When it comes to board games I have played a rather extensive list over the decades and among the growing legion of games crokinole remains at the top of my list in terms of favourite games.
While not exactly a board game, Dungeons & Dragons — at least the older version before the release of the watered-down, everyone is the same fifth edition – rates quite high on my favourite list as well.
So how it happened that I had missed out on Catacombs which released back in 2010 is something I simply have to hang my head in shame over.
Fortunately a third edition of the game released in 2015, and I have my hands on a copy of this beauty.
The reason I mentioned crokinole and D&D from the start is simply that Catacombs marries the two games.
Now it might seem an odd couple pairing, a finger flicking dexterity game such as crokinole merging with adventurers on a dungeon crawl, but designers Ryan Amos, Marc Kelsey and Aron West managed the union flawlessly.
The result is a game which I suspect will soon be bumping something off my top-100 list as it skyrockets into the top-25. I say soon because I generally give games some sober second-thought time before altering the long-term list.
But Catacombs really does hit a sweet spot for me.
I have always preferred games where skill wins out, and the luck factor with Catacombs comes down to the occasional card draw for treasure and the like.
As the game outlines; “players take control of four Heroes – represented by wooden discs – that must fight their way through a series of rooms filled with monsters controlled by the Overseer player. Battles are fought by skillfully flicking different types of wooden pieces across the game board. The board and obstacles are setup according to the instructions on a series of room cards.”
The meat of the game, however, is the skill to flick wooden disks in much the same vein as the aforementioned crokinole. This is a game you can actually practice to get better at.
If your barbarian wants to smite an orc with his sword you flick his disk into melee battle. Hit the orc and you do a point of damage.
If your elf wants to shoot an arrow, you flick a much smaller arrow disk to hit the target.
“Once all the heroes have completed their actions, the Overseer performs all the monster actions in retaliation. When all the monsters are dead, the Heroes collect their treasure and move on to the next room.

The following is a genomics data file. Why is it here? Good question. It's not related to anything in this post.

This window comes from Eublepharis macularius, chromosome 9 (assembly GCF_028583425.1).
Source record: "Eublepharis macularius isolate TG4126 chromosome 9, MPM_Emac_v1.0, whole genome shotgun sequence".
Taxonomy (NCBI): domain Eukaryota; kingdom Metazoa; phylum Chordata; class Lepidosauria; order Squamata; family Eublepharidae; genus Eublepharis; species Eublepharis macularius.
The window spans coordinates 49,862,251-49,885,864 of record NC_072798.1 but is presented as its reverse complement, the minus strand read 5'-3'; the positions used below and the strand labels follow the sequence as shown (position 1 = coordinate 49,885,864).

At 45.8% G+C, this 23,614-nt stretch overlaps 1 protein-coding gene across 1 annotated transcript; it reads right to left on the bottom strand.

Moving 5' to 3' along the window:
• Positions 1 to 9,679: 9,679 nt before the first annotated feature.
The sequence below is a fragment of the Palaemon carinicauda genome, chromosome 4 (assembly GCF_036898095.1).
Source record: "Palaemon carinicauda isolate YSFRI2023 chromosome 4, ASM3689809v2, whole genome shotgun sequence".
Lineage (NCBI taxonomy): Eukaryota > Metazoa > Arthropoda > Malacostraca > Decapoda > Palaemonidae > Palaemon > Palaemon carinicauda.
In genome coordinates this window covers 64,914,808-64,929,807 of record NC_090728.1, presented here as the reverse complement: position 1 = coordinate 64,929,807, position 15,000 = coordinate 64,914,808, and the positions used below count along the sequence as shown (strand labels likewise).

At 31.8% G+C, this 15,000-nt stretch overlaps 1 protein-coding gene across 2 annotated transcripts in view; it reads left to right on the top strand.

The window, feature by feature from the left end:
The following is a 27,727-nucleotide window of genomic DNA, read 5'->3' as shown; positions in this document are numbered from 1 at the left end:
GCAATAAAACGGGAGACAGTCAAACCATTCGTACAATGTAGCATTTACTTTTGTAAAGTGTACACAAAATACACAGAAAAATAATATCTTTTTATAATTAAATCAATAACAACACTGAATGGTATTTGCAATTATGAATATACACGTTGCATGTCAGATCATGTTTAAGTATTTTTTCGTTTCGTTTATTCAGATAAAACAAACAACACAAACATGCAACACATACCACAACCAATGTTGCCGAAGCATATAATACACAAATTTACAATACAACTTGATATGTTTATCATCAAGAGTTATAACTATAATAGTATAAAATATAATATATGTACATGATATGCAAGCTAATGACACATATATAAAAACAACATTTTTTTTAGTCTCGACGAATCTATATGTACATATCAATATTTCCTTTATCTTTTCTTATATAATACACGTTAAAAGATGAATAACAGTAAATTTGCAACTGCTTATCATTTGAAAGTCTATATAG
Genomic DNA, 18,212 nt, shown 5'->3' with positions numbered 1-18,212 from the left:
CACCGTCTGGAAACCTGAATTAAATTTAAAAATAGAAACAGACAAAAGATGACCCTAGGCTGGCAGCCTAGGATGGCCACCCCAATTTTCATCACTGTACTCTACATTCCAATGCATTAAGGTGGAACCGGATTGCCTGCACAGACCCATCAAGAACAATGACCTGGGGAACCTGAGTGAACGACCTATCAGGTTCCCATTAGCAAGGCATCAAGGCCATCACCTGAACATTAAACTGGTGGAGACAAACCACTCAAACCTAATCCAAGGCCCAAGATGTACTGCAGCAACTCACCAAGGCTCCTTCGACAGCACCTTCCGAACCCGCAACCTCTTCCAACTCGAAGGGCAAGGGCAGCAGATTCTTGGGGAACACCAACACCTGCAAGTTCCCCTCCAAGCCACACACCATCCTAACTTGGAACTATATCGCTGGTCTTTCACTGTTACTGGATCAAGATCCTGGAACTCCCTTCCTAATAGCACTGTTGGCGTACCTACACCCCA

“Items to upgrade your hero can be purchased from the merchant if you get far enough into the dungeon.
“If the heroes have survived all the rooms, they will battle their most powerful opponent, one of the catacomb lords. The heroes win when the catacomb lord has been defeated.”
Having a number of big bad guys in the set means good variety from game-to-game, and that is critical to keeping the game fresh. With the various catacomb lords come some very neat critters to deal with from tiny wooden disks representing rats and beetles to a huge gelatinous cube that is essentially a child’s building block to flick around.
Once familiar with the game the overseer can customize what he puts in each room in terms of bad guys to up the challenge easily too.
The wooden disks all have stickers to apply which adds a Saturday morning cartoon look to things. Kwanchai Moriya, an artist, and illustrator based in Los Angeles, provides the art. “Receiving a BFA in Illustration from Art Center College of Design, and working steadily illustrating a variety of projects since he has a particular love for that space where art meets gaming,” noted his bio.
His renditions here might not be for everyone, but I think they work perfectly.
Catacombs provide a bag full of disks representing monsters ranging from rats to orcs to owlbears, some poisoning player character when hit, some doing greater damage, some turning into walls of fire. It captures the feel of D&D well.
There are multiple, reversible boards, each with spots to add columns which mean most shots have at least some cover to deal with. Again variety here is high. And you could easily design a board on a gaming mat and go that route too.
The suggested entry level run through is a tad too easy, but it does teach the game.
The rulebook is illustrated but could use a page explaining some things such as how some wizard spells work. We had to go online and find at least one answer on our first run through.
And you do need some room for this one. Players have to move around the table to get the best angles for shots and since it will play five, you need space around the table more than table size itself.
As to playing five, Catacombs would be smoothest with two players involved, works nicely for three, and declines a bit after that because of room and lack of things to do.
That all said, as a game of skill for two or three players, this one has tons to offer. A gem from the Canadian company Elzra Corp (www.catacombs )
Thanks to fellow gamers Trevor Lyons and Adam Daniels for their help in running through this game for review.